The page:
Universally accepted propositions are a rare commodity in politics these days, but there is one point on which Australian political observers can surely agree: the newly dawned election year will be the Coalition government’s last.
However, you don’t have to go far beyond this limited proposition — why is this happening? — to reach the point where the consensus breaks down.
Most who look at polling trends will draw the seemingly obvious inference that the Liberal Party sentenced itself to death when it saw fit to execute yet another leadership coup. But there are no shortage of conservatives who point the finger at Turnbull himself and a moderate ascendancy he is said to have represented, offering various explanations for the failure of polling to record the scale of the disaster he unleashed until after he was gone.
Analysis of polling trends at state-level — which can be viewed in all their gruesome detail on my blog, The Poll Bludger — does offer a few kernels of support for the arguments advanced by Turnbull’s critics.
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The primary vote slump in the Longman byelection last July indeed pointed to a haemorrhaging of support to One Nation in Queensland, and more recent poll numbers support the view that Turnbull must wear most of the blame.
One Nation was tracking in low double-figures in the state for most of last year but it appears around a quarter of this has since evaporated, presumably to the advantage of the Coalition. That may well be good news for a few Coalition MPs in regional Queensland and on the fringes of Brisbane, and indeed for any who regard One Nation as a cancerous growth (including those on the left). However, the anti-Turnbull narrative runs into the problem of preferential voting, with the stable two-party trend in Queensland suggesting these were votes that were coming back to them as preferences anyway.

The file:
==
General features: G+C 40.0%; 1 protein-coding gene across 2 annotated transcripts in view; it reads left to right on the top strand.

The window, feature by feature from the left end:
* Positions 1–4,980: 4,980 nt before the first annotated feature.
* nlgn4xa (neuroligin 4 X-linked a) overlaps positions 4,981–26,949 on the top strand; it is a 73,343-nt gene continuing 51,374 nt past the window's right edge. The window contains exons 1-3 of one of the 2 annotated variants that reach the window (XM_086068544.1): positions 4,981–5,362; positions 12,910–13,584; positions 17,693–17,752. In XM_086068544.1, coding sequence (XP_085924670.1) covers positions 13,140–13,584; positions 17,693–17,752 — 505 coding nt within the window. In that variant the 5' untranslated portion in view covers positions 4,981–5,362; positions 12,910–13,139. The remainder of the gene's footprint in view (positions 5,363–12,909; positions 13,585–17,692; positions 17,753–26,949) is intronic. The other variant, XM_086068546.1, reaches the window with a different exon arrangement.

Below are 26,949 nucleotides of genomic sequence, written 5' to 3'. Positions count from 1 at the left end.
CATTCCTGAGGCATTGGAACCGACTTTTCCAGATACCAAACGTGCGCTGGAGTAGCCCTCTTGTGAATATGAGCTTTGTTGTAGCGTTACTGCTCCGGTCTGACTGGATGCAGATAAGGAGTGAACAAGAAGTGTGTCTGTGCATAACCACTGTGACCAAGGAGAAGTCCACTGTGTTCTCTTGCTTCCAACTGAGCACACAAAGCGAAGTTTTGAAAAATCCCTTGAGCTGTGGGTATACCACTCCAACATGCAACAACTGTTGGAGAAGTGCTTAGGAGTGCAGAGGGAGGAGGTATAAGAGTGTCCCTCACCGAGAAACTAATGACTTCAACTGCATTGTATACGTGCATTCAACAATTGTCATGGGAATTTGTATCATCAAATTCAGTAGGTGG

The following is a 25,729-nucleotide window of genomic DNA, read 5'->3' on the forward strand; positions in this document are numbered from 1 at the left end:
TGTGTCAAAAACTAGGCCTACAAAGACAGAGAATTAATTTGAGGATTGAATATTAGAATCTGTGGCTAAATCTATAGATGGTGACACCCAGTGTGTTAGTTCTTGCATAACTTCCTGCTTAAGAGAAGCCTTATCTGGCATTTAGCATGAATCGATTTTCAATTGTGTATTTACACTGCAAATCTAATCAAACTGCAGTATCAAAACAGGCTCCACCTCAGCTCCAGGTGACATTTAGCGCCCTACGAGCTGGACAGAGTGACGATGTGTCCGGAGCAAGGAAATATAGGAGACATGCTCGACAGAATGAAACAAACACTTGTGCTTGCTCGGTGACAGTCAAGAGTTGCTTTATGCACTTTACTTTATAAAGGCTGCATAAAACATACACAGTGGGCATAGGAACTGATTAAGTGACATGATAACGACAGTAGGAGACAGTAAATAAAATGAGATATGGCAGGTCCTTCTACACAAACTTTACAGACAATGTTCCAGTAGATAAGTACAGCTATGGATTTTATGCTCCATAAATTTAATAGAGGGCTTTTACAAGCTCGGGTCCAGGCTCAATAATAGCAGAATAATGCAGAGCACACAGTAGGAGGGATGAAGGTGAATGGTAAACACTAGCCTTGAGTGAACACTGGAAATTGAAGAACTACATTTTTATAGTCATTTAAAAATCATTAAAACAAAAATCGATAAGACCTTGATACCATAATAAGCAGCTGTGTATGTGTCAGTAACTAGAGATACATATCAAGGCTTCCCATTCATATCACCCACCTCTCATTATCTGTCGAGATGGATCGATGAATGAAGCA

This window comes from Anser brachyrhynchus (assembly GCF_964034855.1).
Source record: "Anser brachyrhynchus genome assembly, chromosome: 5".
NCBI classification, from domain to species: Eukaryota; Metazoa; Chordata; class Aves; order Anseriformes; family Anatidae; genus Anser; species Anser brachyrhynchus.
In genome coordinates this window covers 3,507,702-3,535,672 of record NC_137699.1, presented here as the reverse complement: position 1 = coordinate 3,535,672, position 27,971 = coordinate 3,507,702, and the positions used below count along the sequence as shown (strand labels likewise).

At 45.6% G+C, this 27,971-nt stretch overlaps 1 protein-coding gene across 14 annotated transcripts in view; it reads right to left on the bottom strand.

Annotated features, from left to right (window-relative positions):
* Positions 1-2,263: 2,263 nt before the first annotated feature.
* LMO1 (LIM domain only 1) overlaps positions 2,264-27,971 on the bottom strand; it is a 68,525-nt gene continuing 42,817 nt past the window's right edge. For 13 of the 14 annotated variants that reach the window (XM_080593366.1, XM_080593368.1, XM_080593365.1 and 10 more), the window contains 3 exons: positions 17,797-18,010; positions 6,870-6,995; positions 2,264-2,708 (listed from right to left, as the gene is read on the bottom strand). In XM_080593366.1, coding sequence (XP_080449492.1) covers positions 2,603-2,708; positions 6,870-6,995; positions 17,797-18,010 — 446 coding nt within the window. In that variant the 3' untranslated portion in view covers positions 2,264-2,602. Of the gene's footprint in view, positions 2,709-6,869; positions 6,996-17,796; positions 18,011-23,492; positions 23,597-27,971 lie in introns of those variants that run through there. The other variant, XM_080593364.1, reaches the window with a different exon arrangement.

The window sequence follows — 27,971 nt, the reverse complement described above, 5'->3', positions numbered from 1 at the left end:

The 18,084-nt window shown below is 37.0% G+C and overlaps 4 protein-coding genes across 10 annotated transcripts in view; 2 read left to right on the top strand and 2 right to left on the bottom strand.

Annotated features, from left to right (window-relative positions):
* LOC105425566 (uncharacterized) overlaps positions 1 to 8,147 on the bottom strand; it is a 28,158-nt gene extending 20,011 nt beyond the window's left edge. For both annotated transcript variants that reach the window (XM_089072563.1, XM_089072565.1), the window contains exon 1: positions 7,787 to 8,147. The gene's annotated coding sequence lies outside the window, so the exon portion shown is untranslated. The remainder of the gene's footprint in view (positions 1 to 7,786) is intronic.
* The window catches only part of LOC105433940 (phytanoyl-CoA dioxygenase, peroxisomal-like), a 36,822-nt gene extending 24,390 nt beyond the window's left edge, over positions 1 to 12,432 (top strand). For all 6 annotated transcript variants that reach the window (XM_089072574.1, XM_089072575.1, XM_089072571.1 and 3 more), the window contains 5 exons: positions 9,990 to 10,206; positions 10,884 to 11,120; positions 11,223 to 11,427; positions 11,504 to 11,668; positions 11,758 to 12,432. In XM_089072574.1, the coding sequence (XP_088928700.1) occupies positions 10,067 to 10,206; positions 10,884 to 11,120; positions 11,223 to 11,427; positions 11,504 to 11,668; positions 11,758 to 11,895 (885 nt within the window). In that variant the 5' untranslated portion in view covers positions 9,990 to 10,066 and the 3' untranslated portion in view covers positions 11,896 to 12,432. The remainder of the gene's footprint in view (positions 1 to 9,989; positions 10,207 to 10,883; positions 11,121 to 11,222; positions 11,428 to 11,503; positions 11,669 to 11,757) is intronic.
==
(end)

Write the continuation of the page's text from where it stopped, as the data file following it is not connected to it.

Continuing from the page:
Queensland is, in any case, as good as the Coalition’s post-Turnbull story gets.
Elsewhere the trends suggest that the Coalition is a good 2% worse off in New South Wales than it was under Turnbull, albeit that the situation there is improving a little. They also suggest that a positive trend in Western Australia that gave hope to marginal-seat MPs, including Attorney-General Christian Porter, has sharply reversed. The rug has been pulled from under the Liberal Party in South Australia, where its brand had hitherto been benefiting from a new state government that has developed a reputation for moderation (conservatives take note).
However, the biggest reason to think the Coalition must start preparing for the looming reality of opposition is Victoria.
Despite being the second most populous state, Victoria hasn’t loomed large in the calculations of political strategists over recent decades as only a handful of its seats have been marginal enough to change hands. But as the November state election made clear, an entirely new paradigm now prevails in the state. This brings with it opportunities of which Labor once only dreamt.
This point was illustrated by a Nine report on Liberal internal polling over the weekend that showed the party is heading for an unprecedented wipeout in Melbourne that would spare only Tim Wilson, who holds the bayside seat of Goldstein.
No doubt the true situation isn’t quite as bad as that — the polling was conducted at the inopportune time of the state election campaign, and certain Labor policies should give the government enough ammunition to bring affluent waverers back on board. At a bare minimum though, there are about five seats in Victoria that look gone for all money — without which the Coalition has no conceivable path to victory.
Do you think the states are a fair preview of the federal election? Send your 2019 election predictions to email@example.com.